Furthermore, a voucher by Harvey Monroe Hall, from 1901, from Tamarack Valley is now determined as ssp. jacinticum. (That voucher has had its determination changed five times!) The elevation in the online record is given as 8000 feet, but Tamarack Valley is entirely above ~8500 feet, significantly extending the upper elevation range as well.

Important caveat: I have not looked at these vouchers made by others personally, and so am relying on the determinations made by others. I plan to examine the vouchers from the areas outside the west San Jacinto Mountains in the future.

On 6 December 2006, I found a population on the upper Sawmill Trail in the Santa Rosa Mountains. This location is between, and close to, the vouchers near Pinyon Flats and on the Santa Rosa Mountains ridgeline, and hence confirms that this taxon indeed is in that locality.

On 10 October 2006, Dave Stith and I discovered and vouchered a population on the Deer Springs Trail at ~8160 feet (2490 m), confirming that there are populations at such high elevation. That discovery motivated me to collect the information on the current range of ssp. jacinticum.

The following plots show the latest information on the range of ssp. jacinticum. All plotted locations come from vouchered specimens. All of the vouchers except the 10 October 2006 specimen were obtained from the Consortium of California Herbaria on 19 October 2006. Of course, many of the voucher locations are not precise, so some locations such as Garner Valley have large uncertainties.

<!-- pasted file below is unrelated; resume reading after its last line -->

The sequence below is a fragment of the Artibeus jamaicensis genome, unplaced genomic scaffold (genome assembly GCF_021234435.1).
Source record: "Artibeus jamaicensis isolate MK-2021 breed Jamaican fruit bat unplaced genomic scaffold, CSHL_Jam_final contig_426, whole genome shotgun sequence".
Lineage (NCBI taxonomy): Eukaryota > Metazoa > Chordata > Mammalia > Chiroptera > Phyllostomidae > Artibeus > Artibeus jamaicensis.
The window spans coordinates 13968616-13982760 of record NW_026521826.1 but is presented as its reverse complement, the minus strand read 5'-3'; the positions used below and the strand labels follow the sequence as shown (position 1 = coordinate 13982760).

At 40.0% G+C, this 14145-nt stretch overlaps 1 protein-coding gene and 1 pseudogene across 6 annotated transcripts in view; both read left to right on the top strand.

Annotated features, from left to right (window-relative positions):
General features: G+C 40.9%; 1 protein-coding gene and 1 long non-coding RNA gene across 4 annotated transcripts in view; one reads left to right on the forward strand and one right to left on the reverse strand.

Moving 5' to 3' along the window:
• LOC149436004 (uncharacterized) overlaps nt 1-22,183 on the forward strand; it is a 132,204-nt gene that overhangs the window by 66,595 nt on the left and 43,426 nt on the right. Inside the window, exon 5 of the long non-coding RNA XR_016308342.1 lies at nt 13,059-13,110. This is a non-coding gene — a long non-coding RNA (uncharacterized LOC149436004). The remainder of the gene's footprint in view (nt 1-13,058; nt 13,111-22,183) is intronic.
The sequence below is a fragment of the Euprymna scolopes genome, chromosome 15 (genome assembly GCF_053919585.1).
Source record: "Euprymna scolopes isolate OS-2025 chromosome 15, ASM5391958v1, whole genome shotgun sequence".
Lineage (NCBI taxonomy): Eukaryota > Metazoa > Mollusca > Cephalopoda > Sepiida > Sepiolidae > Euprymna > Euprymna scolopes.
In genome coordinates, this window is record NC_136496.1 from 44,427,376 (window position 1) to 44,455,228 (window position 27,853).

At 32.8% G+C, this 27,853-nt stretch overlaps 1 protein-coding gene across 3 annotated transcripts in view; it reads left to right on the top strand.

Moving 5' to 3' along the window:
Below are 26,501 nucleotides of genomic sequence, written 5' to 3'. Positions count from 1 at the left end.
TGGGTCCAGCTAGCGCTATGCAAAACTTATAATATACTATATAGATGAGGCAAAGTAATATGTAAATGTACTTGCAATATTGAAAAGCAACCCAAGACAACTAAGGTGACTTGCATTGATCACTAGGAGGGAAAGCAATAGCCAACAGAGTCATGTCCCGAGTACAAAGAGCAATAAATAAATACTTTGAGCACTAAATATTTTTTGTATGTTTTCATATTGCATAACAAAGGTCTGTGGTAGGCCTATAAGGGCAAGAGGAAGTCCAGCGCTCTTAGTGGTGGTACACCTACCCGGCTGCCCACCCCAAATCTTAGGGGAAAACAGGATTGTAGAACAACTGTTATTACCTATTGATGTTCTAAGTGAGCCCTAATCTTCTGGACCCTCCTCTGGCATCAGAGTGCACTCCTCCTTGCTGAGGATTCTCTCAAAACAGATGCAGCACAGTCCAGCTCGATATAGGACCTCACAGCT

The plot below doesn't have any landmarks in order to show the locations clearly:

The following two maps give the landmarks, separating the range into a northern and southern map to show the locations more clearly:

The following plot gives the elevations of the vouchers:

I suspect the heavy concentration of vouchers to the w SnJt area has a lot to do with that area being easily accessible by many roads, as well as by expectations of finding this taxon there. Further surveys may find more examples of this taxon in other areas.

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Copyright © 2006 by Tom Chester
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Last update: 14 December 2006